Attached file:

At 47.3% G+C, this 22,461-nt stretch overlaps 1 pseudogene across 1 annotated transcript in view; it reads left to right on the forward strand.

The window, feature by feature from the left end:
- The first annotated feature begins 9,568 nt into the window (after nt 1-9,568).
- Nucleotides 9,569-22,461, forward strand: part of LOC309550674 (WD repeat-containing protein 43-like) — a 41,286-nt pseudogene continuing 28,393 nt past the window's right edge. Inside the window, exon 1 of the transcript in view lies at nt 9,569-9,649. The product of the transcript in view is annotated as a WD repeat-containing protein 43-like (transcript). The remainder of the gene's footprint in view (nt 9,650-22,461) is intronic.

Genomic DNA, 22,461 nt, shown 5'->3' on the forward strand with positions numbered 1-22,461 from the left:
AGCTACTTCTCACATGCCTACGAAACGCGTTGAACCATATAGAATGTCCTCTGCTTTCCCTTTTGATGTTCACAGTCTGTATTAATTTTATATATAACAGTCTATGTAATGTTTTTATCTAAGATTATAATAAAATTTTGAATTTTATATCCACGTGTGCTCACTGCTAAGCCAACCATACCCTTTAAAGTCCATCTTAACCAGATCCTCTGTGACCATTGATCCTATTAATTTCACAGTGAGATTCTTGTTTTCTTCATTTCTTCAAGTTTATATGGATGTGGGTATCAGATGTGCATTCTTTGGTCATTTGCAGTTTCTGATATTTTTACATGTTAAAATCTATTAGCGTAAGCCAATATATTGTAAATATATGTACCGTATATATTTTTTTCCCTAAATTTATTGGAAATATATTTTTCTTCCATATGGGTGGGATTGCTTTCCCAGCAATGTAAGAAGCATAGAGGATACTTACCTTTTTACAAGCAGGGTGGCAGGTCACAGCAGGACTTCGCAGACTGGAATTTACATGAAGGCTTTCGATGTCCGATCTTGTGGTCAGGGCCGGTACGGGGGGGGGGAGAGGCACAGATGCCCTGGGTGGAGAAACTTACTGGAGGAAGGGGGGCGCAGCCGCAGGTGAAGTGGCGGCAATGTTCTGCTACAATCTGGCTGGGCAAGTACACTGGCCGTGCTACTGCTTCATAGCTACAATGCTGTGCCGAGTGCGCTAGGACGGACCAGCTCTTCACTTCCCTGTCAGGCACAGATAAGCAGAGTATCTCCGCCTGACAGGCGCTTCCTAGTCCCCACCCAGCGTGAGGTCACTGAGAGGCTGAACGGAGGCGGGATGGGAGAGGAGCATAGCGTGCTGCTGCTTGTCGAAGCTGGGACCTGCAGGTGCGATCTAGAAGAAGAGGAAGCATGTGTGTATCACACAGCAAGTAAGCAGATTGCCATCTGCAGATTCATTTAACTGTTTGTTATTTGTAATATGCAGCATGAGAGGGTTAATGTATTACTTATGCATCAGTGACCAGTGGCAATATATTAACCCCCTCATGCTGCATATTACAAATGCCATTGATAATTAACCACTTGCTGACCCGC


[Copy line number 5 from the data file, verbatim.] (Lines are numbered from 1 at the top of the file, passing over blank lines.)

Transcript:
Genomic DNA, 22,461 nt, shown 5'->3' on the forward strand with positions numbered 1-22,461 from the left: